Threat assessment NCTV: terrorist threat to the Netherlands increased

The terrorist threat for the Netherlands has increased over the past half year. There are increasingly more signals that jihadist organisations are preparing to commit terrorist attacks in Europe. These groups are explicitly naming the Netherlands as a target. A terrorist attack from right-wing extremist circles also remains conceivable. Finally, lone actors or small groups who turned against the government due to conspiracy thinking may resort to an act of violence. These are findings from the most recent Threat Assessment Terrorism Netherlands (DTN 58) by the National Coordinator for Security and Counterterrorism (NCTV). The threat is set at level 3. This means an attack on the Netherlands is conceivable.


Last year, the terrorist threat from ISIS to Europe increased. Especially since the second half of 2022 there have been ever more clues that ISIS is planning attacks in Europe. The threat mostly comes from networks directed by ISIS structures in Syria and Afghanistan and connected ISIS networks in Turkey. For some time now, global jihadist organisations have been considering the Netherlands as a legitimate target for an attack. Due to recent Quran destructions in our country, however, the threat for the Netherlands has become more pronounced. Several pro-ISIS channels have called for retaliatory action against Western countries over social media, including explicitly Sweden and to a lesser extent the Netherlands. Especially Dutch interests abroad are at risks of becoming the target of an attack.

The picture of the Dutch jihadist movement has remained unchanged for several years; its scope is stagnating. Several larger cities in the Netherlands are home to a number of smaller or larger networks that adhere to a jihadist ideology. The networks are in touch and exchange ideas. The movement is ideologically and socially fragmented, due to which it fails to operate effectively and increase its influence. In addition, the defeat of ISIS in Syria and Iraq cost the movement an important narrative and it is having trouble binding members to it or attracting new members. It is estimated that about five hundred men and women adhere to this ideology in the Netherlands. Although there has been a case of some turnover within the movement over the last few years, it is not expected to gain in number and strength in the short term.

Right-wing extremism

The right-wing extremist threat, including right-wing terrorism, has become more diffuse and unpredictable over the last years. This is the case in the Netherlands as well as other Western countries. A minority of right-extremists presents a violent threat. Another part is active in normalising their intolerant ideology and in normalising right-extremist ideology in the social and political domain.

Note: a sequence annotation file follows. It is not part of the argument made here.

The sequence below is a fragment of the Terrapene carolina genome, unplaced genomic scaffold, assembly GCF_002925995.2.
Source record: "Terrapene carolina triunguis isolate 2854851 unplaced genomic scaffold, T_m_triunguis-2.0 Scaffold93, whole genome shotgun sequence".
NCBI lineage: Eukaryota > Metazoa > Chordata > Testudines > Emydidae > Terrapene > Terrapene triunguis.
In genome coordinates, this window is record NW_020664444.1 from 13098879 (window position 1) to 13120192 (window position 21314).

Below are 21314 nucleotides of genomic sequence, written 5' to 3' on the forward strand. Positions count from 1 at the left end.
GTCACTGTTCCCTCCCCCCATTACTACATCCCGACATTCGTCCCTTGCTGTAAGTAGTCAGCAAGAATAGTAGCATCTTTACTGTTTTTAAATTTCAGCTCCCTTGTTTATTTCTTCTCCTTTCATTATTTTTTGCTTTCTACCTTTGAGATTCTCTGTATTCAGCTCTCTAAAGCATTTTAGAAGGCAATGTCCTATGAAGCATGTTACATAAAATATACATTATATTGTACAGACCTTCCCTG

The primary right-extremist threat of violence in the Netherlands comes from online followers of accelerationist and similar right-wing terrorist ideology. Accelerationism is based on the repopulation theory (‘omvolkingstheorie’). There are likely a few hundred Dutch proponents of these ideas. This number does not seem to have increased this past year. There are worries about a further normalisation of right-wing extremist ideology in the social and political domain.

It has become increasingly conventional to spread right-extremist ideology over the last half year. The open and (virtually) uncriticized discussion of xenophobic and partially racist ideology is visible on social media, as well as in the political discourse, on the public broadcasting system and in daily life. The projected texts on the Erasmus Bridge during the turn of the year illustrate the endeavour to normalise the right-extremist movement.

Anti-institutional extremism

The threat of anti-institutional extremism in the Netherlands is twofold. In the short term, there is a limited threat of violence, while in the longer term, anti-institutional extremism may undermine the democratic rule of law. Some of the followers of conspiracy theories feed the distrust in the government through the narrative of an evil elite. Their sometimes highly intimidating attitude towards politicians can cause the latter to feel severely obstructed in performing their democratic task. Sovereignists are part of the wider anti-institutional circles. They use conspiracy theories to deny the legal and democratic legitimacy of the government. Anti-institutional extremism is mostly a threat to the democratic rule of law. In addition, there is a potential threat of violence.